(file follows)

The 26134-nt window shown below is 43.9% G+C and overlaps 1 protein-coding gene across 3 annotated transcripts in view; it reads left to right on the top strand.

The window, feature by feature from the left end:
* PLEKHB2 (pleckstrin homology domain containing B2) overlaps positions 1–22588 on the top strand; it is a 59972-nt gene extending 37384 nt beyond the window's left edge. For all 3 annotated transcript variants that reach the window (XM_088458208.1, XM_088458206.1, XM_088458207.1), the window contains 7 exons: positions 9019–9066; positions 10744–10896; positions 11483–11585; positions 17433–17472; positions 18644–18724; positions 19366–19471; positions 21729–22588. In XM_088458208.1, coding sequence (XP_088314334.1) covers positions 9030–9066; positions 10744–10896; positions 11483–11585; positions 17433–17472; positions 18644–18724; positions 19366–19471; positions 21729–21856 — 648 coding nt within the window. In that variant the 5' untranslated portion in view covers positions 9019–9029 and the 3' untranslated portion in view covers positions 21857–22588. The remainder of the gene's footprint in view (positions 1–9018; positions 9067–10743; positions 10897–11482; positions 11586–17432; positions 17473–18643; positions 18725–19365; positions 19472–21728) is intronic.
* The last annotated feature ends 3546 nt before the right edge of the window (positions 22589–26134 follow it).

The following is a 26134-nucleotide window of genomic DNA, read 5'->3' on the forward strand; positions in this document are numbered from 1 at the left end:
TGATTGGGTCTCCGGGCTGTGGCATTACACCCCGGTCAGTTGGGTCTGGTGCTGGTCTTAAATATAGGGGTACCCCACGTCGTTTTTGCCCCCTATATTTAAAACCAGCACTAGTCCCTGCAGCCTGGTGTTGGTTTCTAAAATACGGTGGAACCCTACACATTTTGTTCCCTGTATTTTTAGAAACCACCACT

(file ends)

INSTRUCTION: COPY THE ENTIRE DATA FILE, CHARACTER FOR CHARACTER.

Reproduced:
The 26134-nt window shown below is 43.9% G+C and overlaps 1 protein-coding gene across 3 annotated transcripts in view; it reads left to right on the top strand.

The window, feature by feature from the left end:
* PLEKHB2 (pleckstrin homology domain containing B2) overlaps positions 1–22588 on the top strand; it is a 59972-nt gene extending 37384 nt beyond the window's left edge. For all 3 annotated transcript variants that reach the window (XM_088458208.1, XM_088458206.1, XM_088458207.1), the window contains 7 exons: positions 9019–9066; positions 10744–10896; positions 11483–11585; positions 17433–17472; positions 18644–18724; positions 19366–19471; positions 21729–22588. In XM_088458208.1, coding sequence (XP_088314334.1) covers positions 9030–9066; positions 10744–10896; positions 11483–11585; positions 17433–17472; positions 18644–18724; positions 19366–19471; positions 21729–21856 — 648 coding nt within the window. In that variant the 5' untranslated portion in view covers positions 9019–9029 and the 3' untranslated portion in view covers positions 21857–22588. The remainder of the gene's footprint in view (positions 1–9018; positions 9067–10743; positions 10897–11482; positions 11586–17432; positions 17473–18643; positions 18725–19365; positions 19472–21728) is intronic.
* The last annotated feature ends 3546 nt before the right edge of the window (positions 22589–26134 follow it).

The following is a 26134-nucleotide window of genomic DNA, read 5'->3' on the forward strand; positions in this document are numbered from 1 at the left end:
TGATTGGGTCTCCGGGCTGTGGCATTACACCCCGGTCAGTTGGGTCTGGTGCTGGTCTTAAATATAGGGGTACCCCACGTCGTTTTTGCCCCCTATATTTAAAACCAGCACTAGTCCCTGCAGCCTGGTGTTGGTTTCTAAAATACGGTGGAACCCTACACATTTTGTTCCCTGTATTTTTAGAAACCACCACT